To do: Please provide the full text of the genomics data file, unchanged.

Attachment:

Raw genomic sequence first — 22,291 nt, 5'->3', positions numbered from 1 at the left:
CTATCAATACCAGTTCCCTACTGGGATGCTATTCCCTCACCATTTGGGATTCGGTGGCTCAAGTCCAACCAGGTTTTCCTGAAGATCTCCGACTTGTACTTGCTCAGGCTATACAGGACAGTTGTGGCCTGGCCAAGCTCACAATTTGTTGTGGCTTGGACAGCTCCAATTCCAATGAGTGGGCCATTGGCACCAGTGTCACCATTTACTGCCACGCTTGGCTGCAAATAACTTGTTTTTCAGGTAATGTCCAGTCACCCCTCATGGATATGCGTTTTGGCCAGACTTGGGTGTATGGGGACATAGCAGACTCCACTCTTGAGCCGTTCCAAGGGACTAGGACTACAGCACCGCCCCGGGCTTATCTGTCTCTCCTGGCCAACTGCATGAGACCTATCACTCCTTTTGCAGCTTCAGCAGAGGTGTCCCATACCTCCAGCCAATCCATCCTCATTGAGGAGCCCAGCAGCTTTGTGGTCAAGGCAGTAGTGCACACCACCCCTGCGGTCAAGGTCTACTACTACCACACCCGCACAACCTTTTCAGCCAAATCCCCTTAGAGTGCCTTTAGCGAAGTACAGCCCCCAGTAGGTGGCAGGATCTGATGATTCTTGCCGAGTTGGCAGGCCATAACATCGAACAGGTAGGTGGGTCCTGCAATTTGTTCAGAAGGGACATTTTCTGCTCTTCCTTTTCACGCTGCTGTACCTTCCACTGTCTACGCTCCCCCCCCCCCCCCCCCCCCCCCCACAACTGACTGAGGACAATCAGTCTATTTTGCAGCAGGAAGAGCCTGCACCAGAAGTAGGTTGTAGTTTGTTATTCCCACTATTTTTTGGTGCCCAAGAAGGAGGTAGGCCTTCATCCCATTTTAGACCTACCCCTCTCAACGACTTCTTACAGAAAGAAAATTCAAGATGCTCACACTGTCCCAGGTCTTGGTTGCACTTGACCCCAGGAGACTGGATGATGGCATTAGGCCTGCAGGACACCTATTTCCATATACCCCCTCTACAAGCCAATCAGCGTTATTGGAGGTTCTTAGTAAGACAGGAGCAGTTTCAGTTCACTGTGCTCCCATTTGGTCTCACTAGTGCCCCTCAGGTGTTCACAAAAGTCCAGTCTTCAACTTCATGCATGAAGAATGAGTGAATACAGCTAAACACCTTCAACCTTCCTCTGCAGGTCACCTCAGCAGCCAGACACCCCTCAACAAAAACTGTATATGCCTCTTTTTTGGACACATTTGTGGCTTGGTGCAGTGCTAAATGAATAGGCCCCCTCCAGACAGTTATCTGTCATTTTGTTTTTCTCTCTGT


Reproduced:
Raw genomic sequence first — 22,291 nt, 5'->3', positions numbered from 1 at the left:
CTATCAATACCAGTTCCCTACTGGGATGCTATTCCCTCACCATTTGGGATTCGGTGGCTCAAGTCCAACCAGGTTTTCCTGAAGATCTCCGACTTGTACTTGCTCAGGCTATACAGGACAGTTGTGGCCTGGCCAAGCTCACAATTTGTTGTGGCTTGGACAGCTCCAATTCCAATGAGTGGGCCATTGGCACCAGTGTCACCATTTACTGCCACGCTTGGCTGCAAATAACTTGTTTTTCAGGTAATGTCCAGTCACCCCTCATGGATATGCGTTTTGGCCAGACTTGGGTGTATGGGGACATAGCAGACTCCACTCTTGAGCCGTTCCAAGGGACTAGGACTACAGCACCGCCCCGGGCTTATCTGTCTCTCCTGGCCAACTGCATGAGACCTATCACTCCTTTTGCAGCTTCAGCAGAGGTGTCCCATACCTCCAGCCAATCCATCCTCATTGAGGAGCCCAGCAGCTTTGTGGTCAAGGCAGTAGTGCACACCACCCCTGCGGTCAAGGTCTACTACTACCACACCCGCACAACCTTTTCAGCCAAATCCCCTTAGAGTGCCTTTAGCGAAGTACAGCCCCCAGTAGGTGGCAGGATCTGATGATTCTTGCCGAGTTGGCAGGCCATAACATCGAACAGGTAGGTGGGTCCTGCAATTTGTTCAGAAGGGACATTTTCTGCTCTTCCTTTTCACGCTGCTGTACCTTCCACTGTCTACGCTCCCCCCCCCCCCCCCCCCCCCCCCACAACTGACTGAGGACAATCAGTCTATTTTGCAGCAGGAAGAGCCTGCACCAGAAGTAGGTTGTAGTTTGTTATTCCCACTATTTTTTGGTGCCCAAGAAGGAGGTAGGCCTTCATCCCATTTTAGACCTACCCCTCTCAACGACTTCTTACAGAAAGAAAATTCAAGATGCTCACACTGTCCCAGGTCTTGGTTGCACTTGACCCCAGGAGACTGGATGATGGCATTAGGCCTGCAGGACACCTATTTCCATATACCCCCTCTACAAGCCAATCAGCGTTATTGGAGGTTCTTAGTAAGACAGGAGCAGTTTCAGTTCACTGTGCTCCCATTTGGTCTCACTAGTGCCCCTCAGGTGTTCACAAAAGTCCAGTCTTCAACTTCATGCATGAAGAATGAGTGAATACAGCTAAACACCTTCAACCTTCCTCTGCAGGTCACCTCAGCAGCCAGACACCCCTCAACAAAAACTGTATATGCCTCTTTTTTGGACACATTTGTGGCTTGGTGCAGTGCTAAATGAATAGGCCCCCTCCAGACAGTTATCTGTCATTTTGTTTTTCTCTCTGT